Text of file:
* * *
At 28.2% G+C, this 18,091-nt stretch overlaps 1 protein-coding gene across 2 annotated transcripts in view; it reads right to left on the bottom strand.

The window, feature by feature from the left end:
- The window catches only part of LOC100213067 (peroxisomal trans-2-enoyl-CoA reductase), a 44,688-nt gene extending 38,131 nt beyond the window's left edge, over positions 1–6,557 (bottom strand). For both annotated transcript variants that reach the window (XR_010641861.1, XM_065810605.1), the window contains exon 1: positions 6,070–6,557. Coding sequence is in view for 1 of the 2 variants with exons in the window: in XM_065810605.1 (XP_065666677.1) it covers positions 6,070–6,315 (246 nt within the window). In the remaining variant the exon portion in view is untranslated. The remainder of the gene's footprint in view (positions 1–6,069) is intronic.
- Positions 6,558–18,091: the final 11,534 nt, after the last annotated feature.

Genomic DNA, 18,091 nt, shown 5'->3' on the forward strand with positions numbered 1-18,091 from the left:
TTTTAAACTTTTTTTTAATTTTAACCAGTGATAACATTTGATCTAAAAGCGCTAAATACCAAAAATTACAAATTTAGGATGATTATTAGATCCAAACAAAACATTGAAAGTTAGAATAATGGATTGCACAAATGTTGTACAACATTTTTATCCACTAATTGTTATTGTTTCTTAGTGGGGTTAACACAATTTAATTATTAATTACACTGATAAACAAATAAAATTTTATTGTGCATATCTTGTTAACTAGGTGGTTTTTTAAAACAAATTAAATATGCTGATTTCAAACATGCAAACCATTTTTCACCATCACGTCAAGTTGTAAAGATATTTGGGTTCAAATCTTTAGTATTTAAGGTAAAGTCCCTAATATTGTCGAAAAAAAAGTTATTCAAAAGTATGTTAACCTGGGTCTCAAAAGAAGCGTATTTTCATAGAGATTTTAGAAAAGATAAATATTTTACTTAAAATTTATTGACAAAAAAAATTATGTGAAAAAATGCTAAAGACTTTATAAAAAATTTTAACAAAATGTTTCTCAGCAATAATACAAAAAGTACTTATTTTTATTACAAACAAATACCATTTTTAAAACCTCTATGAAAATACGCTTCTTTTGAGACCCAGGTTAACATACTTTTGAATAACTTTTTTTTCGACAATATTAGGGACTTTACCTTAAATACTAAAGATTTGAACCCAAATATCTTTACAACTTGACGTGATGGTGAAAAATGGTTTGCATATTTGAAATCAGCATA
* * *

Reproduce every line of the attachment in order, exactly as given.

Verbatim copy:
At 28.2% G+C, this 18,091-nt stretch overlaps 1 protein-coding gene across 2 annotated transcripts in view; it reads right to left on the bottom strand.

The window, feature by feature from the left end:
- The window catches only part of LOC100213067 (peroxisomal trans-2-enoyl-CoA reductase), a 44,688-nt gene extending 38,131 nt beyond the window's left edge, over positions 1–6,557 (bottom strand). For both annotated transcript variants that reach the window (XR_010641861.1, XM_065810605.1), the window contains exon 1: positions 6,070–6,557. Coding sequence is in view for 1 of the 2 variants with exons in the window: in XM_065810605.1 (XP_065666677.1) it covers positions 6,070–6,315 (246 nt within the window). In the remaining variant the exon portion in view is untranslated. The remainder of the gene's footprint in view (positions 1–6,069) is intronic.
- Positions 6,558–18,091: the final 11,534 nt, after the last annotated feature.

Genomic DNA, 18,091 nt, shown 5'->3' on the forward strand with positions numbered 1-18,091 from the left:
TTTTAAACTTTTTTTTAATTTTAACCAGTGATAACATTTGATCTAAAAGCGCTAAATACCAAAAATTACAAATTTAGGATGATTATTAGATCCAAACAAAACATTGAAAGTTAGAATAATGGATTGCACAAATGTTGTACAACATTTTTATCCACTAATTGTTATTGTTTCTTAGTGGGGTTAACACAATTTAATTATTAATTACACTGATAAACAAATAAAATTTTATTGTGCATATCTTGTTAACTAGGTGGTTTTTTAAAACAAATTAAATATGCTGATTTCAAACATGCAAACCATTTTTCACCATCACGTCAAGTTGTAAAGATATTTGGGTTCAAATCTTTAGTATTTAAGGTAAAGTCCCTAATATTGTCGAAAAAAAAGTTATTCAAAAGTATGTTAACCTGGGTCTCAAAAGAAGCGTATTTTCATAGAGATTTTAGAAAAGATAAATATTTTACTTAAAATTTATTGACAAAAAAAATTATGTGAAAAAATGCTAAAGACTTTATAAAAAATTTTAACAAAATGTTTCTCAGCAATAATACAAAAAGTACTTATTTTTATTACAAACAAATACCATTTTTAAAACCTCTATGAAAATACGCTTCTTTTGAGACCCAGGTTAACATACTTTTGAATAACTTTTTTTTCGACAATATTAGGGACTTTACCTTAAATACTAAAGATTTGAACCCAAATATCTTTACAACTTGACGTGATGGTGAAAAATGGTTTGCATATTTGAAATCAGCATA